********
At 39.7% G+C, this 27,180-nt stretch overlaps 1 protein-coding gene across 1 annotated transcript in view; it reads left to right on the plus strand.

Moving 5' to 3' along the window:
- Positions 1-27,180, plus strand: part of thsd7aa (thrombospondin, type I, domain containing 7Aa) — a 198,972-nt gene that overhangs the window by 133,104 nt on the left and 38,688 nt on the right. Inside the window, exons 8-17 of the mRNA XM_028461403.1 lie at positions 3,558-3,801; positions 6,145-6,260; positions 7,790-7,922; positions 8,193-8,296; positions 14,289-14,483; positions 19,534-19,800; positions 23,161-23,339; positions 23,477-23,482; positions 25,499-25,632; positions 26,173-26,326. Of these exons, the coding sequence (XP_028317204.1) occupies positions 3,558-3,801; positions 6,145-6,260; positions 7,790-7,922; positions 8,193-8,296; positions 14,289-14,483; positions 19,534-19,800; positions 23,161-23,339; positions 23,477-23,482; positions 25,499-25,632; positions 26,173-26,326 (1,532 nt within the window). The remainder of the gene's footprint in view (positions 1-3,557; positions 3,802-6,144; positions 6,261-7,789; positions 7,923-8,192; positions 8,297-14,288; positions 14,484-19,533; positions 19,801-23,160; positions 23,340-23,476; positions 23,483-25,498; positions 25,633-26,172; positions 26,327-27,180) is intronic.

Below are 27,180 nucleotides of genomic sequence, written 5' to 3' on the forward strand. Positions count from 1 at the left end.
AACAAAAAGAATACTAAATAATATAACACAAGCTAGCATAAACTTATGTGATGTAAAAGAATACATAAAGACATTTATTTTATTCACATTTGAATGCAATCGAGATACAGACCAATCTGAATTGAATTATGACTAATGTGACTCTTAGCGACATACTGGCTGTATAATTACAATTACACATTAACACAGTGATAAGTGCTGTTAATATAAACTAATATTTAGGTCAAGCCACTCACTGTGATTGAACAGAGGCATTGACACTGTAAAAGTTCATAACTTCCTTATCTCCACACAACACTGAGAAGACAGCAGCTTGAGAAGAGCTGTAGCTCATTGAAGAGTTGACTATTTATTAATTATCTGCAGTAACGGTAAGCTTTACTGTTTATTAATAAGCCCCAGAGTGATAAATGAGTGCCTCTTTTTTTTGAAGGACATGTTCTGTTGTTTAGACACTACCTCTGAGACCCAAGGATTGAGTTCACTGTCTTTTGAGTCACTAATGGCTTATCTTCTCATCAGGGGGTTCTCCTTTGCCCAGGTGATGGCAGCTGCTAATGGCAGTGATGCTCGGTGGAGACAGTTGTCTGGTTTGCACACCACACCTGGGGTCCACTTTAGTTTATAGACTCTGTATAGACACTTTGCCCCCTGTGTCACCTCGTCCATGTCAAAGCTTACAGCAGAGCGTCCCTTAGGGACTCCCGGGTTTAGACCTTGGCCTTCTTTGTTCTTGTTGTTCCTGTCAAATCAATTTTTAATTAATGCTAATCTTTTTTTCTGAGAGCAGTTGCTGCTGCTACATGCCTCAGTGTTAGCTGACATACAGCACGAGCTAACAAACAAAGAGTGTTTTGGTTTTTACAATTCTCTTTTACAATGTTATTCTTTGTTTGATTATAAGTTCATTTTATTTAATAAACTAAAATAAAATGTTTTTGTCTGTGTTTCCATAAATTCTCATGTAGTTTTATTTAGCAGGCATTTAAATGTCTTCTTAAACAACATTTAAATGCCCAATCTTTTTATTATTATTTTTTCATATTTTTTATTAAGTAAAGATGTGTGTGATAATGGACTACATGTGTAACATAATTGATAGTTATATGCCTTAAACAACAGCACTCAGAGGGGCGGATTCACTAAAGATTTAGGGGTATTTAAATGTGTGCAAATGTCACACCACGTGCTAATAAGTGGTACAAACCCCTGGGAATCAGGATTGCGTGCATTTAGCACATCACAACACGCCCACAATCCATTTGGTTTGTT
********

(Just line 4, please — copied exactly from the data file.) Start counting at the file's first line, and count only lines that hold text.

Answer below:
Below are 27,180 nucleotides of genomic sequence, written 5' to 3' on the forward strand. Positions count from 1 at the left end.